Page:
Council look to ban plastic bags
AFTER years of protest from some of the region's most passionate environmentalists, Whitsunday Regional Council is considering to ban plastic shopping bags in the region.
In November last year, Council decided to investigate whether plastic shopping bags could be banned in the Whitsunday region.
They are now asking for Whitsunday residents to have their say.
Mayor Mike Brunker said the investigation was needed as there was no doubt shopping bags did become litter and end up in our waterways.
“They are detrimental to the marine life,” he said.
“In recent years a number of towns in Australia have banned plastic bags.
“There is no reason why the Whitsunday community could not do the same.”
Eco Barge services director Libby Edge said it was great to see Council showing commitment to marine preservation.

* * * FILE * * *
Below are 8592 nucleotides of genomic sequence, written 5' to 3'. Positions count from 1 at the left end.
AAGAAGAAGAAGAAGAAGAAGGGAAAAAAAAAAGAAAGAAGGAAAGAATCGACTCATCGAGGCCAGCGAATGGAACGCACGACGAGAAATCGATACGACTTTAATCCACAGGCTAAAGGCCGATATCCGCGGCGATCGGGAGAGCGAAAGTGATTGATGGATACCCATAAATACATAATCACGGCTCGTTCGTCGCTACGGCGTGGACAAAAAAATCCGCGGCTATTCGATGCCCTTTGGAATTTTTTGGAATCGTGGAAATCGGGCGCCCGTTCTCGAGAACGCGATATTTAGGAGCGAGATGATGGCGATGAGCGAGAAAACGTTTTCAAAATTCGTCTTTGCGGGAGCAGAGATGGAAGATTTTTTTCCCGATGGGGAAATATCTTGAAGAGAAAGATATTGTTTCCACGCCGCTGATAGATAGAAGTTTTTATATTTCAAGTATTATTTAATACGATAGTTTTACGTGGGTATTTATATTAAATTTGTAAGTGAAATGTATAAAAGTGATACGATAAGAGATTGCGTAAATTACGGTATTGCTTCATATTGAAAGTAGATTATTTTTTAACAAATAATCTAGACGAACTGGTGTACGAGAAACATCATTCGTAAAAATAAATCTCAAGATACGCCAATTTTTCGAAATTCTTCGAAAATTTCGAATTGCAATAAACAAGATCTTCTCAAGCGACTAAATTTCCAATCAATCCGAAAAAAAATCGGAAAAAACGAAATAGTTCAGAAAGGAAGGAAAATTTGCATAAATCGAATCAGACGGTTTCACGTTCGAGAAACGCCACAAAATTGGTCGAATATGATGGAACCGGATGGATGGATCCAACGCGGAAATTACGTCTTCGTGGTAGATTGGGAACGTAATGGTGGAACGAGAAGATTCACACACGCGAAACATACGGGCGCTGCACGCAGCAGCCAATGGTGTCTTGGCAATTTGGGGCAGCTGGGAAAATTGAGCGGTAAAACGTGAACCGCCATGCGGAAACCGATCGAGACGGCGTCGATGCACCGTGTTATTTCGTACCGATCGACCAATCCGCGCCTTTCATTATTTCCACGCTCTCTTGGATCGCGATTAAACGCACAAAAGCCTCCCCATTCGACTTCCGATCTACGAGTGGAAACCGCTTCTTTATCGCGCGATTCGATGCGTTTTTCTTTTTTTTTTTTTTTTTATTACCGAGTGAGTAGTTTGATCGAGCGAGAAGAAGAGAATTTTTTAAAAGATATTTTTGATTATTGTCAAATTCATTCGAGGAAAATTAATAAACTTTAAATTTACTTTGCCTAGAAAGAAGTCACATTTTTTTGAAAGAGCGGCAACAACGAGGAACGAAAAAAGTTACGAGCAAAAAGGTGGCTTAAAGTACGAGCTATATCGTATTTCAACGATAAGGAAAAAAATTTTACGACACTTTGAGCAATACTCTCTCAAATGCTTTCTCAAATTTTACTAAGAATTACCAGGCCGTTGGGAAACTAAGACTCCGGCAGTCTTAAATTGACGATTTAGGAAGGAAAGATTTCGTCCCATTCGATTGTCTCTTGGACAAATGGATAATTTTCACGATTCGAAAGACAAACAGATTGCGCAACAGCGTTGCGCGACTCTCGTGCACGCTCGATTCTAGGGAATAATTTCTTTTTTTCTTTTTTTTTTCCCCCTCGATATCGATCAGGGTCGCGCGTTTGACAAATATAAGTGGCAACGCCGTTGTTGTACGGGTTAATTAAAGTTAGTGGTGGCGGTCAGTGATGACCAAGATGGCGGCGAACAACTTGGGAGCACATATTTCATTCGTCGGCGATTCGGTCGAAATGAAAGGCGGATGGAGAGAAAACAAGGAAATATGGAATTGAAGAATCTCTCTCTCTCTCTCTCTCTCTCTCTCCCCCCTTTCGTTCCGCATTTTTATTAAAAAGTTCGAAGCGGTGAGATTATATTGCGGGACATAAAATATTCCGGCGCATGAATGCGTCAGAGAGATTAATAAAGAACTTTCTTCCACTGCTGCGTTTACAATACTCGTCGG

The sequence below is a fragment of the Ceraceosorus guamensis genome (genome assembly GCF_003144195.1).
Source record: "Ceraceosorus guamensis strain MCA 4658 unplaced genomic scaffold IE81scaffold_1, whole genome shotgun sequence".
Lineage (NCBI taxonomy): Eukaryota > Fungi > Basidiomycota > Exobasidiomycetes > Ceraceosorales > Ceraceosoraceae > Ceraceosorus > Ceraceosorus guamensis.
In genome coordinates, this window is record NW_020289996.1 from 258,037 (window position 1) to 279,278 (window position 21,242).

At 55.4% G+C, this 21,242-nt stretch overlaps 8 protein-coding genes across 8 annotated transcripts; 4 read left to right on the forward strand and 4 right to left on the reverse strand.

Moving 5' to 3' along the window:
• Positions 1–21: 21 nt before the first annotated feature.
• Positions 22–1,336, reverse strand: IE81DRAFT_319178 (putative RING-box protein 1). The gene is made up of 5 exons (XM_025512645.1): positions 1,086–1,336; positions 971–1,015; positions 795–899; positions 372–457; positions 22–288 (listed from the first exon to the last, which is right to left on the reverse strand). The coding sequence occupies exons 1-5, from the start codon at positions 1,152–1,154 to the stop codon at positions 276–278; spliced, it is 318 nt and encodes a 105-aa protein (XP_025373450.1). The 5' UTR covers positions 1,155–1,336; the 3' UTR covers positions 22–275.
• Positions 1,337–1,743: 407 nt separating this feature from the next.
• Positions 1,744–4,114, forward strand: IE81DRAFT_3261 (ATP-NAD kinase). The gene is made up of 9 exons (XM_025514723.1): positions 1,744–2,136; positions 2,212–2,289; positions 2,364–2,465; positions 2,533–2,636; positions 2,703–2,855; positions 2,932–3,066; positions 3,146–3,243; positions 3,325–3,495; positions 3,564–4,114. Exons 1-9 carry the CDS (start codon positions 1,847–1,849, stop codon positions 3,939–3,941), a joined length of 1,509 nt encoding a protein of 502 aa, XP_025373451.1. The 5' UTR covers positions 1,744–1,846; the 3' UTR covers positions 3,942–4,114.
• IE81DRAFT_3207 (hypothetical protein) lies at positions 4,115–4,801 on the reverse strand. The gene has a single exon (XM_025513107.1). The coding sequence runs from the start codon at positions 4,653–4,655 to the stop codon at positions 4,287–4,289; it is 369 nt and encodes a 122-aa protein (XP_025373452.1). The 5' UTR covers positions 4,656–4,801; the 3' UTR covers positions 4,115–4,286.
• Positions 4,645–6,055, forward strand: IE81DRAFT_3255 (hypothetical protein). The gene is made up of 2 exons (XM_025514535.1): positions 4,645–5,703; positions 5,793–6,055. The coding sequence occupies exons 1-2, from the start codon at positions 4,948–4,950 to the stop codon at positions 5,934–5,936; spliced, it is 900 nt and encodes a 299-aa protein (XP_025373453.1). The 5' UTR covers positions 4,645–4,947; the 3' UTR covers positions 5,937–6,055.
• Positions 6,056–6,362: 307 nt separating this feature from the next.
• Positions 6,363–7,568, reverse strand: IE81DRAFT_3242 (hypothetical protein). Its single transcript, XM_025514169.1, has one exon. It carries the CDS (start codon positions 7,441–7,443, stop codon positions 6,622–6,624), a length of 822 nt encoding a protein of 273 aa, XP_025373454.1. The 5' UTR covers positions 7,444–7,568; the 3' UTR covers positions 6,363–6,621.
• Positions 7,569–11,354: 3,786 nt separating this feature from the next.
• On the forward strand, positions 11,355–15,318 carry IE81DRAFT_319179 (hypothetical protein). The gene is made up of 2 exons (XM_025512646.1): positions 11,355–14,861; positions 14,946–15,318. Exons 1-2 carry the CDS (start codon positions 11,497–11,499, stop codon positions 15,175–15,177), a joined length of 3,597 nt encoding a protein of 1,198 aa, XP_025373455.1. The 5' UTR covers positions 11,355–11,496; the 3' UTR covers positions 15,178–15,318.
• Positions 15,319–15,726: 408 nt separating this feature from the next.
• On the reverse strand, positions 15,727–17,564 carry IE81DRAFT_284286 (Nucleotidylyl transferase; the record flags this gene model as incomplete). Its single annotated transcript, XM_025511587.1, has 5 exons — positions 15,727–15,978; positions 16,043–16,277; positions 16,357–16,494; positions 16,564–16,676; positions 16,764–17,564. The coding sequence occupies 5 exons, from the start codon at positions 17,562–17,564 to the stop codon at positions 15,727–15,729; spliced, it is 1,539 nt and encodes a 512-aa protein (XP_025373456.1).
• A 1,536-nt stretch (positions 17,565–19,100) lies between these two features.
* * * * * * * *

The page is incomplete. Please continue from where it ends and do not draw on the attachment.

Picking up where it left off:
“It's a great step forward to stopping the amount of plastic getting into our waterways,” she said.
“It's fantastic because it will keep our marine life safe.
“This is reducing the kill off rate of our turtles by 80 per cent as 80 per cent of plastic that ends up in storm water drains goes into the ocean.
“It will put us on the map as a green town.”
Save Our Seas Australia founder and fellow environmentalist Ian Thomson of Airlie Beach agreed.
“Sitting on the back doorstep of the Great Barrier Reef we need to take the initiative,” he said.
“It is a huge step forward because if we can change legislation, we won't need to rely on individuals to do it on their own.
“Italy has banned plastic bags and they were the biggest users of plastic bags in Europe.
“If we can be the first Queensland town to ban plastic bags, then that is a remarkable achievement.”
According to Council, the Whitsunday community uses 180,000 plastic shopping bags each week which is about 9.3 million bags each year.
To have your say, visit Council's website, www.whitsundayrc.qld.gov.au or by obtaining a survey form at any of the region's customer service centres and libraries.
The survey will close on February 11, 2011.